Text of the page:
From Dayton Daily News…
Commentary: Boehner part of resurgence of Ohio leaders with national profiles
By Jack Torry, Staff Writer
Updated 8:05 AM Monday, November 22, 2010
WASHINGTON — Here’s a trivia question: True or false — Southwest Ohio has had more House speakers than the entire state of California. And no fair checking the Internet.
The correct answer? True.
Southwest Ohio has produced three — J. Warren Keifer of Springfield, Nicholas Longworth of Cincinnati, and the man who will become speaker in January when Republicans take control of the House: John Boehner of West Chester Twp. in Butler County.
As for California? Just one — Democrat Nancy Pelosi of San Francisco, who leaves her post at the end of this year.
So, you ask, what’s the point? Well, it is yet another sign of a political revival in Ohio, a state that for much of the past half century has been a nonfactor when it comes to congressional leadership and producing presidential political candidates.
The legacy of the past 50 years is pretty grim. The last Senate majority leader from Ohio was Sen. Robert Taft, who lost the 1952 Republican presidential nomination to Dwight Eisenhower. The last speaker from Ohio was Longworth in 1931.
The last Ohio politician on the national ticket was Republican John Bricker, who was Thomas Dewey’s running mate in 1944. Since 1962, only four Ohio officials have served in a presidential cabinet or an office as having cabinet rank.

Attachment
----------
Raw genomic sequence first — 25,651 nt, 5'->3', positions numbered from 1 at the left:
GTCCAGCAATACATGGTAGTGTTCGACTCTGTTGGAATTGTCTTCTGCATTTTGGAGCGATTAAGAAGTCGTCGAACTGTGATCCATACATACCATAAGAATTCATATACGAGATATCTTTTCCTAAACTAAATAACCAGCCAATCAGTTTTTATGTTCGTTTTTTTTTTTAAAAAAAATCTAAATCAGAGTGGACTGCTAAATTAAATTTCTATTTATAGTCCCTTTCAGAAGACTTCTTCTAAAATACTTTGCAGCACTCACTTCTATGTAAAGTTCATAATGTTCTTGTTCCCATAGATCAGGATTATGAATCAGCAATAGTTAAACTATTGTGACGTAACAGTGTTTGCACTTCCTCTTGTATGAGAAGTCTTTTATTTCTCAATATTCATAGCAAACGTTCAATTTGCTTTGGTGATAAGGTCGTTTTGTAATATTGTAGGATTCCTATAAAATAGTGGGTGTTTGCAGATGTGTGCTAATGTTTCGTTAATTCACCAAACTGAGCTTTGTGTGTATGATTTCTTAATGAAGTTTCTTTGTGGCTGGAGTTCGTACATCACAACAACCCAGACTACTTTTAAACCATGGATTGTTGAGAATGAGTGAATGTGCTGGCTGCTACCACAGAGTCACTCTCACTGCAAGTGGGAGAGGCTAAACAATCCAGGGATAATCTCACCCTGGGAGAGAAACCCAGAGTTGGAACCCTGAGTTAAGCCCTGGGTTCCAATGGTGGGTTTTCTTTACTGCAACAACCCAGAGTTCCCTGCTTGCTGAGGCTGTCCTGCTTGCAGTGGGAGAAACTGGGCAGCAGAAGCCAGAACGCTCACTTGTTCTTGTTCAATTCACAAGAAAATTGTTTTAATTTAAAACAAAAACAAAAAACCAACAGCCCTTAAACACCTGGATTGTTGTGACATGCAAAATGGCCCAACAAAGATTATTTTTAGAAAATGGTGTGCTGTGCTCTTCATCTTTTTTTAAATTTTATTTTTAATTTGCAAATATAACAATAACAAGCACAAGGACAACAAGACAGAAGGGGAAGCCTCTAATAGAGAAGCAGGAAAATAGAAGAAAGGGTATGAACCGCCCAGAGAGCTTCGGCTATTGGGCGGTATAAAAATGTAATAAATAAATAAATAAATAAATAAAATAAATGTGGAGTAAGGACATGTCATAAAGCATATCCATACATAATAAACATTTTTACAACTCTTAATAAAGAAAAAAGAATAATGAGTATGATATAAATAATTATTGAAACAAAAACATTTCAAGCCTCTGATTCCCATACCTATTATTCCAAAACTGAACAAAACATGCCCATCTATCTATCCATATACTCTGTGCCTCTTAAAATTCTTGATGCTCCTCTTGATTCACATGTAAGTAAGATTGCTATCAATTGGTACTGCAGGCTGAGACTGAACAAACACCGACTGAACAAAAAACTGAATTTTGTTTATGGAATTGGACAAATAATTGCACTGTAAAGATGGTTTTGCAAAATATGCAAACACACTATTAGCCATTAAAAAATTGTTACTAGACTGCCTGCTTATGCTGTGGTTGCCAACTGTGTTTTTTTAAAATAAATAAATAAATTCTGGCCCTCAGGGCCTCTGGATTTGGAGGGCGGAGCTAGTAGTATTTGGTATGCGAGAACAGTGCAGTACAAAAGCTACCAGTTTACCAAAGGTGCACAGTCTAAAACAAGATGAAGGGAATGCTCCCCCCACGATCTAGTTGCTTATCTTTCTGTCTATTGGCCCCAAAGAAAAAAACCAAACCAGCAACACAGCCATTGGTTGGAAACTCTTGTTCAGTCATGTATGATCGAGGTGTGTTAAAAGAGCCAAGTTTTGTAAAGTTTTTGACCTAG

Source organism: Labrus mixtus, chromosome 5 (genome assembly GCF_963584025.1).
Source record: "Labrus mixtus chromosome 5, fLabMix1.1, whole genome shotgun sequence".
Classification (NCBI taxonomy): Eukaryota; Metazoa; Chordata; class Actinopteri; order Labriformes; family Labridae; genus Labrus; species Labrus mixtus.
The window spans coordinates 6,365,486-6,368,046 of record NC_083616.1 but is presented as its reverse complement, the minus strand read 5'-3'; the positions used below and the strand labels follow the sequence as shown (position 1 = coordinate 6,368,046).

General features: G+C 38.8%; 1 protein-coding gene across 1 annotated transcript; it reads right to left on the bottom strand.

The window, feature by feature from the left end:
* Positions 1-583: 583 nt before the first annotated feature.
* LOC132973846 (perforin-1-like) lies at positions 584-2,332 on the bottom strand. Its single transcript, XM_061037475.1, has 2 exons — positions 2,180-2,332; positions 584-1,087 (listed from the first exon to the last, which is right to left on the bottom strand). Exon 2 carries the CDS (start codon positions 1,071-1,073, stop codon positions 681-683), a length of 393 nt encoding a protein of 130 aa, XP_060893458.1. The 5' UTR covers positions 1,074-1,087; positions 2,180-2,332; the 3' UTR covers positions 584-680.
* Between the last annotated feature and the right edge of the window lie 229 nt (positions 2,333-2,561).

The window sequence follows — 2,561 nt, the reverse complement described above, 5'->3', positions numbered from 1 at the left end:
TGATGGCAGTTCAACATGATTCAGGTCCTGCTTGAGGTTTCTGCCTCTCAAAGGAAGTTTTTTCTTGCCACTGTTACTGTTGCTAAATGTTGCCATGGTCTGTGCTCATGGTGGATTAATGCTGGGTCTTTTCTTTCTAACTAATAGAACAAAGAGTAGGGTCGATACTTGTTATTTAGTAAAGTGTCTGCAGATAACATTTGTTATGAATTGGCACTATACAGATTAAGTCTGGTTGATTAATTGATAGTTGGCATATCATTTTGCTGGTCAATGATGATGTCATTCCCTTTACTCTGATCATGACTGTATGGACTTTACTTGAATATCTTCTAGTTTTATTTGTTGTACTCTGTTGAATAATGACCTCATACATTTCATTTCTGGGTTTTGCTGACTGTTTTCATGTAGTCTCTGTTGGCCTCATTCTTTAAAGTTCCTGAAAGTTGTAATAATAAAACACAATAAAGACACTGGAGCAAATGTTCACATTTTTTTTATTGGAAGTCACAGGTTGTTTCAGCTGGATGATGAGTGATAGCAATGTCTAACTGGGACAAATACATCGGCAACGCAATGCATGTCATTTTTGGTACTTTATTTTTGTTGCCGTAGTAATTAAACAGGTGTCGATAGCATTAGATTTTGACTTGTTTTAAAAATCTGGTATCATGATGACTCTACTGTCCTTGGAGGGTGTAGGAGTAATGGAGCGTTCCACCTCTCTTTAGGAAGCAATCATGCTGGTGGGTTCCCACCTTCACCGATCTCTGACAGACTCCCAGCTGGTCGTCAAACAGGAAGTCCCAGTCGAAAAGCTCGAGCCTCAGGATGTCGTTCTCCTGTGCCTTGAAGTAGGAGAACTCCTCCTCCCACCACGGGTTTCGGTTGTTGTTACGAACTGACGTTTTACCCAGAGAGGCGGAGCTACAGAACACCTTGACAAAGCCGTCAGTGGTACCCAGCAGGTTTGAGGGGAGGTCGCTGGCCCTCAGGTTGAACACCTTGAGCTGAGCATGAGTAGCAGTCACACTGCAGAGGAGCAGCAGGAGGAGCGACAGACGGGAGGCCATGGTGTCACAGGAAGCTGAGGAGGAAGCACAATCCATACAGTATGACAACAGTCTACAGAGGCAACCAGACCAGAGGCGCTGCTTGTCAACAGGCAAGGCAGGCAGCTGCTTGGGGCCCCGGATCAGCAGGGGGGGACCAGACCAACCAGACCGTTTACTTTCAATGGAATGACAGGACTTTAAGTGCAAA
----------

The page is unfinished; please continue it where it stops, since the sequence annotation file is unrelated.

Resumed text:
For a state so critical to the outcome of a presidential election, the list of Ohio officials of national stature is, how to say this delicately – pretty weak. The state has had some competent politicians. But national names? No.
That is starting to change. For the first time in decades, Ohio has produced a wave of officials who either have achieved national rank or clearly harbor national ambitions.
The obvious one is Boehner. As speaker, he will become the face of the Republican Party for the next two years.
Then there is Republican Senator-elect Rob Portman, who served as U.S. trade representative and budget director under former President George W. Bush. By 2012 when the Republican presidential nominee is looking for a running mate, Portman will be at or near the top of the list.
Another is Republican Governor-elect John Kasich. During an appearance on CNN, Kasich was asked by John King about the vice presidency in 2012. “Are you crazy?’’ Kasich replied. “I’ve got a job to do in Ohio. I mean, come on.’’ But at least Kasich was asked the question.
On the Democratic side, the November election wiped out a generation of Democratic officials. Still, Sen. Sherrod Brown, D-Ohio, remains one of the more eloquent (some might say, loudest) progressive voices in the nation, particularly in his criticism of what he contends are unfair international trade practices.
In fact, an interesting sideshow to watch next year will be Boehner against Brown. The two will take diametrically opposite positions on taxes, trade and federal regulations.
Without even mentioning the other by name, the two Ohio lawmakers will be at the center of a national debate.